Horace (Q. Horatius Flaccus) trans. William Ewart Gladstone
Aequam memento rebus in arduis
seruare mentem, non secus in bonis
ab insolentia temperatam
laetitia, moriture Delli,

seu maestus omni tempore uixeris,
seu te in remoto gramine per dies
festos reclinatum bearis
interiore nota Falerni.

Quo pinus ingens albaque populus
umbram hospitalem consociare amant
ramis? Quid obliquo laborat
lympha fugax trepidare riuo?

Huc uina et unguenta et nimium breuis
flores amoenae ferre iube rosae,
dum res et aetas et sororum
fila trium patiuntur atra.

Cedes coemptis saltibus et domo
uillaque flauus quam Tiberis lauit,
cedes et exstructis in altum
diuitiis potietur heres.

Diuesne prisco natus ab Inacho
nil interest an pauper et infima
de gente sub diuo moreris,
uictima nil miserantis Orci.

Omnes eodem cogimur, omnium
uersata urna serius ocius
sors exitura et nos in aeternum
exsilium impositura cumbae.
An even mind in days of care,
And in thy days of joy to bear
A chastened mood, remember: why?
'T is, Dellius, that thou hast to die.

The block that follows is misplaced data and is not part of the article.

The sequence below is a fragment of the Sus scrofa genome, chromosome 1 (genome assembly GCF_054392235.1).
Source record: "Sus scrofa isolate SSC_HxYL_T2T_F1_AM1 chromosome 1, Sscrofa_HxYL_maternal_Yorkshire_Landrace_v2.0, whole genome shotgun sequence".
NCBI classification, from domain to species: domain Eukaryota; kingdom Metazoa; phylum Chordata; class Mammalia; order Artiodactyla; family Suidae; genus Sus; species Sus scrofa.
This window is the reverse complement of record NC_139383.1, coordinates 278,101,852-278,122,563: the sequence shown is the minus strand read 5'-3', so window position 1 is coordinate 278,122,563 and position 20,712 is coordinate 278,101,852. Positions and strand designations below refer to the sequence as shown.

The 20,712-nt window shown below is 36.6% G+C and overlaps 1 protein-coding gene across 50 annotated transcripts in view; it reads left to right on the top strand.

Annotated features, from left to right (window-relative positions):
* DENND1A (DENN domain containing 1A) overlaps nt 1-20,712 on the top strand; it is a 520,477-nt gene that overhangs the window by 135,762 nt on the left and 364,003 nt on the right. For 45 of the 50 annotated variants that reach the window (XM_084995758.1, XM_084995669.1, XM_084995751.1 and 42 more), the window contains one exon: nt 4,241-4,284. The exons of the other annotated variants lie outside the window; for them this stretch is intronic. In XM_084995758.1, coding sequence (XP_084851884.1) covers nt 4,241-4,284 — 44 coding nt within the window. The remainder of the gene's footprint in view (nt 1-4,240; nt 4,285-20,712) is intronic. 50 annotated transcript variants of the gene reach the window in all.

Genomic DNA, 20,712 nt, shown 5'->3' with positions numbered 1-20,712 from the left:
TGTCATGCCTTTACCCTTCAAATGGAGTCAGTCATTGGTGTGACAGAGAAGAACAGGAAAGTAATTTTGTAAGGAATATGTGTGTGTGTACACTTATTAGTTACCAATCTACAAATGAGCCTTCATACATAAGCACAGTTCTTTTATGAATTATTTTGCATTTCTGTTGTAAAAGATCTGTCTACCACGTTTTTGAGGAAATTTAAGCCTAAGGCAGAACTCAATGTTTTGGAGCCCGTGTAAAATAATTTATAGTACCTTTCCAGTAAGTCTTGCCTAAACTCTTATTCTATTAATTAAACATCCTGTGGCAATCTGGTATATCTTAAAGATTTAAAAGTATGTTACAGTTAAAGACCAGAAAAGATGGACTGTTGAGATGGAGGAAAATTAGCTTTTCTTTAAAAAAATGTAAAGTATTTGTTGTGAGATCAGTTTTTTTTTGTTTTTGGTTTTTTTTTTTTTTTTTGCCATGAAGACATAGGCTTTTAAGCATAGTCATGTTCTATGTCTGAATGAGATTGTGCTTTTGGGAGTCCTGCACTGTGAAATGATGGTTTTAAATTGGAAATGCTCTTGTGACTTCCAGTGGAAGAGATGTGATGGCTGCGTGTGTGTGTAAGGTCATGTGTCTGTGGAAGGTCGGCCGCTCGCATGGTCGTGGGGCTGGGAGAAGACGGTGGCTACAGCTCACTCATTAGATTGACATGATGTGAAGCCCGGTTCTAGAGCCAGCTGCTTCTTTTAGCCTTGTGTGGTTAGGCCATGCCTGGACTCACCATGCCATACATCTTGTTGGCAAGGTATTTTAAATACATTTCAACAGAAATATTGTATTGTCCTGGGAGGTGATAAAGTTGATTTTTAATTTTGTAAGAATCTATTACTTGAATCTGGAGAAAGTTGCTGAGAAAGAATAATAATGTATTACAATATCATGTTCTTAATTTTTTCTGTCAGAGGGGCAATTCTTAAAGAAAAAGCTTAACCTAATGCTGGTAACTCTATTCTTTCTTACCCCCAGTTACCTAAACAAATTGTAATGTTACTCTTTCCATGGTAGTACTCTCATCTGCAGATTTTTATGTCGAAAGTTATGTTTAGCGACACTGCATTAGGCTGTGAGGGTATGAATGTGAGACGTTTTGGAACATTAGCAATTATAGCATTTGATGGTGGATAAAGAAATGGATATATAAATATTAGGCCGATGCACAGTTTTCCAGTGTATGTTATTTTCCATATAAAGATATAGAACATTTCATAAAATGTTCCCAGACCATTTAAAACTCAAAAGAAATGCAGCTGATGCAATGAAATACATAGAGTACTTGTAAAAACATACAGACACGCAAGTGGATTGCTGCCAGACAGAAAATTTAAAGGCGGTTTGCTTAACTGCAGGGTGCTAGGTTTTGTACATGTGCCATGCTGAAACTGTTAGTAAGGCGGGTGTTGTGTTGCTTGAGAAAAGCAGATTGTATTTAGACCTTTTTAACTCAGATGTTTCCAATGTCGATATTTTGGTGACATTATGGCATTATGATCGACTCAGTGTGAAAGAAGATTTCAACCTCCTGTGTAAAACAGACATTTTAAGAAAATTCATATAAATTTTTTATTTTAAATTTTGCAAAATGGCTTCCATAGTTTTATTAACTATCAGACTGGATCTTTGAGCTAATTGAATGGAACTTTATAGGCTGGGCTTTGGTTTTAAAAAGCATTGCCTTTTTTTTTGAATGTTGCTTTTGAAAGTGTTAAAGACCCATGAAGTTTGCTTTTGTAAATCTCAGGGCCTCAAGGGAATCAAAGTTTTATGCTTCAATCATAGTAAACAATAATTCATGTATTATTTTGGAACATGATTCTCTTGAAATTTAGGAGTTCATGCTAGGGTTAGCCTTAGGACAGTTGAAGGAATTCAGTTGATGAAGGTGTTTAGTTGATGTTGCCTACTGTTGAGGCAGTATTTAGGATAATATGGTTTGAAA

Alike, if all thy life be sad,
Or festal season find thee glad,
On the lone turf at ease recline,
and quaff thy best Falernian wine.

Why do tall pine and poplar white
To weave their friendly shade delight?
This flitting stream, why hath it sped
So headlong down its wandering bed?

Bring wine, bring perfumes, bring fresh flowers
Of roses, all too brief their hours!
While purse, and age, and Sisters Three
Permit, though dark their threads may be.

This home, these glades, no longer thine,
Which auburn Tiber laps, resign;
Resign the towering heaps of gold,
Which one thine heir, not thou, shall hold.

Be hoary Inachus thy sire,
Or be thou risen from the mire;
Be rich, or poor, it boots thee not:
Unpitying Orcus casts his lot.

All, all, we drive to doom. The urn
Discharges every Life in turn:
For every Life, or soon or late,
The boat, and endless exile, wait.

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